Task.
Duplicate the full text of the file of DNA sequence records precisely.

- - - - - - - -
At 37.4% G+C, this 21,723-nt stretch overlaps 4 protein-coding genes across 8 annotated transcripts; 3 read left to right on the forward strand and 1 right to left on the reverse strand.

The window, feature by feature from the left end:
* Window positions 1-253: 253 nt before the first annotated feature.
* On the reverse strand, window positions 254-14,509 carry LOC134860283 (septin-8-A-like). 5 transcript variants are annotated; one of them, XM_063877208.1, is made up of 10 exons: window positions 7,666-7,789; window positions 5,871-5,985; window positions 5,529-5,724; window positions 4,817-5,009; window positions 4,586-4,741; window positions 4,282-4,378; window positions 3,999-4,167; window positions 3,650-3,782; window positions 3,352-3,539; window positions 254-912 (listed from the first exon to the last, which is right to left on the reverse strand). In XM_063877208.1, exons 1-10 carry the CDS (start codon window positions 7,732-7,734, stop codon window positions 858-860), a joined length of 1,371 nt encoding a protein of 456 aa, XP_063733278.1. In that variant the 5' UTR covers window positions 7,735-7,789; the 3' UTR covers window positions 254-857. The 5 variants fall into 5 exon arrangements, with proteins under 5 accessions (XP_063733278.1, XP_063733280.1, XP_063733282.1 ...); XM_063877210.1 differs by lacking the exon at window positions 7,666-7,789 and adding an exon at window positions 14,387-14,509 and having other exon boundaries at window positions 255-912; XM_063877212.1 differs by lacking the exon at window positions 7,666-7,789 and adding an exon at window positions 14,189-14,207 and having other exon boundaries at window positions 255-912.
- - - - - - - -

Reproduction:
At 37.4% G+C, this 21,723-nt stretch overlaps 4 protein-coding genes across 8 annotated transcripts; 3 read left to right on the forward strand and 1 right to left on the reverse strand.

The window, feature by feature from the left end:
* Window positions 1-253: 253 nt before the first annotated feature.
* On the reverse strand, window positions 254-14,509 carry LOC134860283 (septin-8-A-like). 5 transcript variants are annotated; one of them, XM_063877208.1, is made up of 10 exons: window positions 7,666-7,789; window positions 5,871-5,985; window positions 5,529-5,724; window positions 4,817-5,009; window positions 4,586-4,741; window positions 4,282-4,378; window positions 3,999-4,167; window positions 3,650-3,782; window positions 3,352-3,539; window positions 254-912 (listed from the first exon to the last, which is right to left on the reverse strand). In XM_063877208.1, exons 1-10 carry the CDS (start codon window positions 7,732-7,734, stop codon window positions 858-860), a joined length of 1,371 nt encoding a protein of 456 aa, XP_063733278.1. In that variant the 5' UTR covers window positions 7,735-7,789; the 3' UTR covers window positions 254-857. The 5 variants fall into 5 exon arrangements, with proteins under 5 accessions (XP_063733278.1, XP_063733280.1, XP_063733282.1 ...); XM_063877210.1 differs by lacking the exon at window positions 7,666-7,789 and adding an exon at window positions 14,387-14,509 and having other exon boundaries at window positions 255-912; XM_063877212.1 differs by lacking the exon at window positions 7,666-7,789 and adding an exon at window positions 14,189-14,207 and having other exon boundaries at window positions 255-912.